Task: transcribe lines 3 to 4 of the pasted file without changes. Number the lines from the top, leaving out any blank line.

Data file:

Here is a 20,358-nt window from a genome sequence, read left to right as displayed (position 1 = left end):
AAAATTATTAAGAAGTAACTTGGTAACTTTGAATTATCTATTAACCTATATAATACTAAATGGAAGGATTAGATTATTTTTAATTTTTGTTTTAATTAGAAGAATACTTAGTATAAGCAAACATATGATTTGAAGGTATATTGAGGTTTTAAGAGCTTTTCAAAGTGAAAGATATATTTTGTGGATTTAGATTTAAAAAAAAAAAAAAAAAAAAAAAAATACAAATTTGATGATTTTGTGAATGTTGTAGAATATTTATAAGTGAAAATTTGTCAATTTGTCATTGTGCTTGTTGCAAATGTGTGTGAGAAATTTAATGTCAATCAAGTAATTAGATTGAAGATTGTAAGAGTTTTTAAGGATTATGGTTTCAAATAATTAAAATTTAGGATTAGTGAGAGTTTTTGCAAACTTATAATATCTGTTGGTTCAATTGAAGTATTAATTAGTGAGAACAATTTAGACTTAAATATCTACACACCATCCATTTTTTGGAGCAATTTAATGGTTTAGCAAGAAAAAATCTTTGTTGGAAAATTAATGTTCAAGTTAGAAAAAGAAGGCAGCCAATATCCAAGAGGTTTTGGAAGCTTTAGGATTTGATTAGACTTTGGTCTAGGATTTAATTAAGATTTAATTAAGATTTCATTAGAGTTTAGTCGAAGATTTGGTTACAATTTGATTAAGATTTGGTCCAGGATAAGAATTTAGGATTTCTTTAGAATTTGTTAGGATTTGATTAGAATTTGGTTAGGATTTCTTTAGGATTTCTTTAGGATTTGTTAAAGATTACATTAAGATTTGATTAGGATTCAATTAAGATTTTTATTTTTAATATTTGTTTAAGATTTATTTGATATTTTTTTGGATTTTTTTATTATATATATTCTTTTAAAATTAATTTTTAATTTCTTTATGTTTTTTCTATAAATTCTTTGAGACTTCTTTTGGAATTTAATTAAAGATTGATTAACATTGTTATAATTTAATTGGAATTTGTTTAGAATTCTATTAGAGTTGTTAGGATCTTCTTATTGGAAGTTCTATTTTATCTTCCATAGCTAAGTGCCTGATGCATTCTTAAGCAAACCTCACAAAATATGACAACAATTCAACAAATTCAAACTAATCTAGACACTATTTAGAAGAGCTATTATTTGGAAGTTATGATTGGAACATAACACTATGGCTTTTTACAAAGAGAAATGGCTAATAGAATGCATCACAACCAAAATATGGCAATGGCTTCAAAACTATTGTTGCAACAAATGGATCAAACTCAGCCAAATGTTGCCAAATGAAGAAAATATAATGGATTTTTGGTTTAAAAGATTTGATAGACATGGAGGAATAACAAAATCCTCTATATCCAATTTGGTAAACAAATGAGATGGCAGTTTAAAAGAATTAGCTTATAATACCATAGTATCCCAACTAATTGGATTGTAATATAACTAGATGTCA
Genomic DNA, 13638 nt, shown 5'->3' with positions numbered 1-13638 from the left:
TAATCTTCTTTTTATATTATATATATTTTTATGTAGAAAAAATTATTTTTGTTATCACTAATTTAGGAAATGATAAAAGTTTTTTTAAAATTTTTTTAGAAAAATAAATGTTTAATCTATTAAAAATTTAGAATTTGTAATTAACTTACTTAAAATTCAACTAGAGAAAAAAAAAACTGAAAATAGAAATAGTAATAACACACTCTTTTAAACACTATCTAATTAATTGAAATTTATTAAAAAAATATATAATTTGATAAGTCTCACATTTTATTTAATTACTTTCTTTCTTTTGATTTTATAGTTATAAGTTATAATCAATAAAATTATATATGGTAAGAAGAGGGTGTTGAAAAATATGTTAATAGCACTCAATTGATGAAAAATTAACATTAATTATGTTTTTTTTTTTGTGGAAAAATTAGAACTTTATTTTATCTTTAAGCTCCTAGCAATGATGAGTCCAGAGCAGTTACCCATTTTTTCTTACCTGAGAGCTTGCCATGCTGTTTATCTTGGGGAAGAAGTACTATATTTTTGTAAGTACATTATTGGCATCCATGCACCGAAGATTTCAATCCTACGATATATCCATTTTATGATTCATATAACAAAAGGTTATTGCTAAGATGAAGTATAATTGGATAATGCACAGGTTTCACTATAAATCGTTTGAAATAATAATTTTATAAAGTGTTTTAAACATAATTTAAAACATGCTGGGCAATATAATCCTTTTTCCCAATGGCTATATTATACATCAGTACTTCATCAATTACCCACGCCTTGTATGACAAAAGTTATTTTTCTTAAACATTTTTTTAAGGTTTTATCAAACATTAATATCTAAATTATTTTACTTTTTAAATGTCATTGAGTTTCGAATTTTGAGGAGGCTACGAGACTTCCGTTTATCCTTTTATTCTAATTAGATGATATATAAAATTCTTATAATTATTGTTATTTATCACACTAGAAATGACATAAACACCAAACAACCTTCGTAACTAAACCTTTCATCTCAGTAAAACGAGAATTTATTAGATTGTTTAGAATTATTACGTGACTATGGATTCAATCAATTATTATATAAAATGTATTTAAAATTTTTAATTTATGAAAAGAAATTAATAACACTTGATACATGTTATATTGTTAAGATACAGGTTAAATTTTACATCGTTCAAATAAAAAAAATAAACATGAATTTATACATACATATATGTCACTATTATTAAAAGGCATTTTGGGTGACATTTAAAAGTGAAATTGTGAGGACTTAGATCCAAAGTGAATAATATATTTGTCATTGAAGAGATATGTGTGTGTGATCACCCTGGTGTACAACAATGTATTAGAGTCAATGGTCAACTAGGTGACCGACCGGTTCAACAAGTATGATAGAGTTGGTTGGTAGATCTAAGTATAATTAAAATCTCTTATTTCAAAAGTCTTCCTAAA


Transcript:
Genomic DNA, 13638 nt, shown 5'->3' with positions numbered 1-13638 from the left:
TAATCTTCTTTTTATATTATATATATTTTTATGTAGAAAAAATTATTTTTGTTATCACTAATTTAGGAAATGATAAAAGTTTTTTTAAAATTTTTTTAGAAAAATAAATGTTTAATCTATTAAAAATTTAGAATTTGTAATTAACTTACTTAAAATTCAACTAGAGAAAAAAAAAACTGAAAATAGAAATAGTAATAACACACTCTTTTAAACACTATCTAATTAATTGAAATTTATTAAAAAAATATATAATTTGATAAGTCTCACATTTTATTTAATTACTTTCTTTCTTTTGATTTTATAGTTATAAGTTATAATCAATAAAATTATATATGGTAAGAAGAGGGTGTTGAAAAATATGTTAATAGCACTCAATTGATGAAAAATTAACATTAATTATGTTTTTTTTTTTGTGGAAAAATTAGAACTTTATTTTATCTTTAAGCTCCTAGCAATGATGAGTCCAGAGCAGTTACCCATTTTTTCTTACCTGAGAGCTTGCCATGCTGTTTATCTTGGGGAAGAAGTACTATATTTTTGTAAGTACATTATTGGCATCCATGCACCGAAGATTTCAATCCTACGATATATCCATTTTATGATTCATATAACAAAAGGTTATTGCTAAGATGAAGTATAATTGGATAATGCACAGGTTTCACTATAAATCGTTTGAAATAATAATTTTATAAAGTGTTTTAAACATAATTTAAAACATGCTGGGCAATATAATCCTTTTTCCCAATGGCTATATTATACATCAGTACTTCATCAATTACCCACGCCTTGTATGACAAAAGTTATTTTTCTTAAACATTTTTTTAAGGTTTTATCAAACATTAATATCTAAATTATTTTACTTTTTAAATGTCATTGAGTTTCGAATTTTGAGGAGGCTACGAGACTTCCGTTTATCCTTTTATTCTAATTAGATGATATATAAAATTCTTATAATTATTGTTATTTATCACACTAGAAATGACATAAACACCAAACAACCTTCGTAACTAAACCTTTCATCTCAGTAAAACGAGAATTTATTAGATTGTTTAGAATTATTACGTGACTATGGATTCAATCAATTATTATATAAAATGTATTTAAAATTTTTAATTTATGAAAAGAAATTAATAACACTTGATACATGTTATATTGTTAAGATACAGGTTAAATTTTACATCGTTCAAATAAAAAAAATAAACATGAATTTATACATACATATATGTCACTATTATTAAAAGGCATTTTGGGTGACATTTAAAAGTGAAATTGTGAGGACTTAGATCCAAAGTGAATAATATATTTGTCATTGAAGAGATATGTGTGTGTGATCACCCTGGTGTACAACAATGTATTAGAGTCAATGGTCAACTAGGTGACCGACCGGTTCAACAAGTATGATAGAGTTGGTTGGTAGATCTAAGTATAATTAAAATCTCTTATTTCAAAAGTCTTCCTAAA